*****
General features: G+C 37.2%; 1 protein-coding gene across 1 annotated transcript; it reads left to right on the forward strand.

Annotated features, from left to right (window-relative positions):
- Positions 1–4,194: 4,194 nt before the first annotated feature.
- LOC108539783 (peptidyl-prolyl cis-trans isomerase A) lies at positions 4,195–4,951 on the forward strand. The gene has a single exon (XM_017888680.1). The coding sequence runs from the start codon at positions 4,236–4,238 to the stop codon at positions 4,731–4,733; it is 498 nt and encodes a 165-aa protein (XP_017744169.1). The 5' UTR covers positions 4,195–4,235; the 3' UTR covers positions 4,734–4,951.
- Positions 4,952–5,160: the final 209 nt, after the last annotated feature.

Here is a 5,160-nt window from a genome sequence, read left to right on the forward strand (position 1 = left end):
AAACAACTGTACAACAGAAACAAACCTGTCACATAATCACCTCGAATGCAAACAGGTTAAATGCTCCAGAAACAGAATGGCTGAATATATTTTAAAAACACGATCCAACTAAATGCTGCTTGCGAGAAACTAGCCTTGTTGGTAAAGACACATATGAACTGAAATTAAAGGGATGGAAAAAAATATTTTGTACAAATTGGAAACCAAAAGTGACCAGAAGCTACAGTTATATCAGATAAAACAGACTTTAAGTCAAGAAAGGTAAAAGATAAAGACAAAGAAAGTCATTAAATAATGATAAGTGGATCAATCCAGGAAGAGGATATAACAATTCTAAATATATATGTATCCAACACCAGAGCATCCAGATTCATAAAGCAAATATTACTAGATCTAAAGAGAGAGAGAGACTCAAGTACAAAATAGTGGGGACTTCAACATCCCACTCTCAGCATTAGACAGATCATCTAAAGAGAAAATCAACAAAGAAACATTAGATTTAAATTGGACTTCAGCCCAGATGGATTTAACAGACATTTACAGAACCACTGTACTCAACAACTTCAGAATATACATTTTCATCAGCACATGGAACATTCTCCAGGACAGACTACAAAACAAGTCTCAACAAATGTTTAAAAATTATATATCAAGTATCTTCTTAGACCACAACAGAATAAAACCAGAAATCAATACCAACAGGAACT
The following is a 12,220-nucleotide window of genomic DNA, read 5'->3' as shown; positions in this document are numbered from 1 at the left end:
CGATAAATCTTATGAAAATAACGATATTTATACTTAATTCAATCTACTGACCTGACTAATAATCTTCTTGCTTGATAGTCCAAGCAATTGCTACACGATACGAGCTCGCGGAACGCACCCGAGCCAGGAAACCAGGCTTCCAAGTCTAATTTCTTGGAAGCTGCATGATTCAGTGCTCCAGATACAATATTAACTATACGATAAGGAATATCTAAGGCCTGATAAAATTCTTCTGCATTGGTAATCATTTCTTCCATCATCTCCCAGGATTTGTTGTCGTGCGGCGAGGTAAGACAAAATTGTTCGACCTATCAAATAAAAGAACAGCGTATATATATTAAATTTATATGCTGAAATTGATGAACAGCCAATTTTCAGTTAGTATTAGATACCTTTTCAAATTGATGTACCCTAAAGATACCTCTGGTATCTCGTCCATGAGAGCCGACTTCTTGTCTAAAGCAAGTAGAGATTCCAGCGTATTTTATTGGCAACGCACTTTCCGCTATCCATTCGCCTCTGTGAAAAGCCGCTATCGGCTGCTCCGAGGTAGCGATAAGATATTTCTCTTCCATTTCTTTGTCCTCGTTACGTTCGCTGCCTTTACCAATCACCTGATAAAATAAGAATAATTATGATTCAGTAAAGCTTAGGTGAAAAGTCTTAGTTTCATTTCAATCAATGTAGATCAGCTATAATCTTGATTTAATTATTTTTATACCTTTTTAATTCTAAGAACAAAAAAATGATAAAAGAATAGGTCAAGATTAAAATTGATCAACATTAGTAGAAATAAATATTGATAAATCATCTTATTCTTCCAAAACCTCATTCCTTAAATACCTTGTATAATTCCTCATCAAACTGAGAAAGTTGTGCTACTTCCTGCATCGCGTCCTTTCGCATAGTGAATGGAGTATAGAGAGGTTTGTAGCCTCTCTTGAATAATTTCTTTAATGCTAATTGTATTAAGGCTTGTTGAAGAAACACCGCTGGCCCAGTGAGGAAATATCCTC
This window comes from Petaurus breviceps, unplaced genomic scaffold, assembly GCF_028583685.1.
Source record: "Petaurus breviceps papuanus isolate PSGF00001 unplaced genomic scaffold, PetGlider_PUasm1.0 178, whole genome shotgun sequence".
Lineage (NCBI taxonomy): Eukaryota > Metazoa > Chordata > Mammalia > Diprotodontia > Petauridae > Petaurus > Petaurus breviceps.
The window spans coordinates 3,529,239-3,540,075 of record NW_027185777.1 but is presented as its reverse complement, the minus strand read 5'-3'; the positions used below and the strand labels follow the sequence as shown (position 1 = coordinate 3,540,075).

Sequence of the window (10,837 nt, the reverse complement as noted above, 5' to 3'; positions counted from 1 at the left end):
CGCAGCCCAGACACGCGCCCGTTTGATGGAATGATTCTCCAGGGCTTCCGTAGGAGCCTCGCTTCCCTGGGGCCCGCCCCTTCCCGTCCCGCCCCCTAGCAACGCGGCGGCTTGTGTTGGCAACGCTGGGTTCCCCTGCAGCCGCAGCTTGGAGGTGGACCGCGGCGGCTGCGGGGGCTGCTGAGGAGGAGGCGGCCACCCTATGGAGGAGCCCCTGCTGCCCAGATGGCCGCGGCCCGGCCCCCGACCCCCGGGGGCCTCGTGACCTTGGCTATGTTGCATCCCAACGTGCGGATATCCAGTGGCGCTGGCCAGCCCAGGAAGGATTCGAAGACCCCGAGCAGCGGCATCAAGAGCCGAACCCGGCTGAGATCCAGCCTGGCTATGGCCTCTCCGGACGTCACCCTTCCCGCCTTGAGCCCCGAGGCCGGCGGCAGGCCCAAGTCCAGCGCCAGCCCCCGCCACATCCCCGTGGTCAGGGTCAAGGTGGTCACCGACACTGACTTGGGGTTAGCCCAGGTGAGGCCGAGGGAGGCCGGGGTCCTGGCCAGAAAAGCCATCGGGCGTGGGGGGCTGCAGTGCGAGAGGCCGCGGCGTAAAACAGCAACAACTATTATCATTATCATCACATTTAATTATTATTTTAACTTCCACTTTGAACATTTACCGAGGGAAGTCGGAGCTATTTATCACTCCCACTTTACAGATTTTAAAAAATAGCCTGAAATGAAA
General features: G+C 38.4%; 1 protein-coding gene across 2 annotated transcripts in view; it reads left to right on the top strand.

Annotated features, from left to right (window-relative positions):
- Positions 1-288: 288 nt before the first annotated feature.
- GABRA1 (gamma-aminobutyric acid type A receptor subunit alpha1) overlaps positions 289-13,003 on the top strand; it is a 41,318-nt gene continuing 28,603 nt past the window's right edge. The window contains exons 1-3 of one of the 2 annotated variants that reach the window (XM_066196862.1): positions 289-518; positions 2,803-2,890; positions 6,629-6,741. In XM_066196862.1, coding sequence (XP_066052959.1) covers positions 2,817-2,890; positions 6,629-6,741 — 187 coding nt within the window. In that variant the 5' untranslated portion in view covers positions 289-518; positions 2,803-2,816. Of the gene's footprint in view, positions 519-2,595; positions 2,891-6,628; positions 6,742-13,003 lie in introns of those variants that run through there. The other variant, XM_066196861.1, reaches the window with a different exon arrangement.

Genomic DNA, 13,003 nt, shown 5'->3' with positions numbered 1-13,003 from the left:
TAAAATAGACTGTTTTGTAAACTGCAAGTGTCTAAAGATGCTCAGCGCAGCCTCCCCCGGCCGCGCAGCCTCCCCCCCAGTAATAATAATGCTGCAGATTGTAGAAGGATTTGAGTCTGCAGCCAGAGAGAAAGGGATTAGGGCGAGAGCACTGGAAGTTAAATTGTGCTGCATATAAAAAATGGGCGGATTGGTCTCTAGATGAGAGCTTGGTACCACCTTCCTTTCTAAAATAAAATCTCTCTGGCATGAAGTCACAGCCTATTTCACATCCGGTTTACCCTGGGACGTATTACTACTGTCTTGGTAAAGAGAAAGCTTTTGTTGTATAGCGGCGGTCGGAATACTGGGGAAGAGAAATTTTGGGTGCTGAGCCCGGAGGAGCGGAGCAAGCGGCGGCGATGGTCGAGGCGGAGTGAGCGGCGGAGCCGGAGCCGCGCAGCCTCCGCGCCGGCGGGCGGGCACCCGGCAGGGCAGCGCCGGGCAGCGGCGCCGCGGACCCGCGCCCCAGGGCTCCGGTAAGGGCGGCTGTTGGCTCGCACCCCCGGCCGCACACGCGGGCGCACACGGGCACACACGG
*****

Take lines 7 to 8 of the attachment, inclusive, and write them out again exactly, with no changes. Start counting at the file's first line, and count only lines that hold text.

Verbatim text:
AAACAACTGTACAACAGAAACAAACCTGTCACATAATCACCTCGAATGCAAACAGGTTAAATGCTCCAGAAACAGAATGGCTGAATATATTTTAAAAACACGATCCAACTAAATGCTGCTTGCGAGAAACTAGCCTTGTTGGTAAAGACACATATGAACTGAAATTAAAGGGATGGAAAAAAATATTTTGTACAAATTGGAAACCAAAAGTGACCAGAAGCTACAGTTATATCAGATAAAACAGACTTTAAGTCAAGAAAGGTAAAAGATAAAGACAAAGAAAGTCATTAAATAATGATAAGTGGATCAATCCAGGAAGAGGATATAACAATTCTAAATATATATGTATCCAACACCAGAGCATCCAGATTCATAAAGCAAATATTACTAGATCTAAAGAGAGAGAGAGACTCAAGTACAAAATAGTGGGGACTTCAACATCCCACTCTCAGCATTAGACAGATCATCTAAAGAGAAAATCAACAAAGAAACATTAGATTTAAATTGGACTTCAGCCCAGATGGATTTAACAGACATTTACAGAACCACTGTACTCAACAACTTCAGAATATACATTTTCATCAGCACATGGAACATTCTCCAGGACAGACTACAAAACAAGTCTCAACAAATGTTTAAAAATTATATATCAAGTATCTTCTTAGACCACAACAGAATAAAACCAGAAATCAATACCAACAGGAACT
The following is a 12,220-nucleotide window of genomic DNA, read 5'->3' as shown; positions in this document are numbered from 1 at the left end: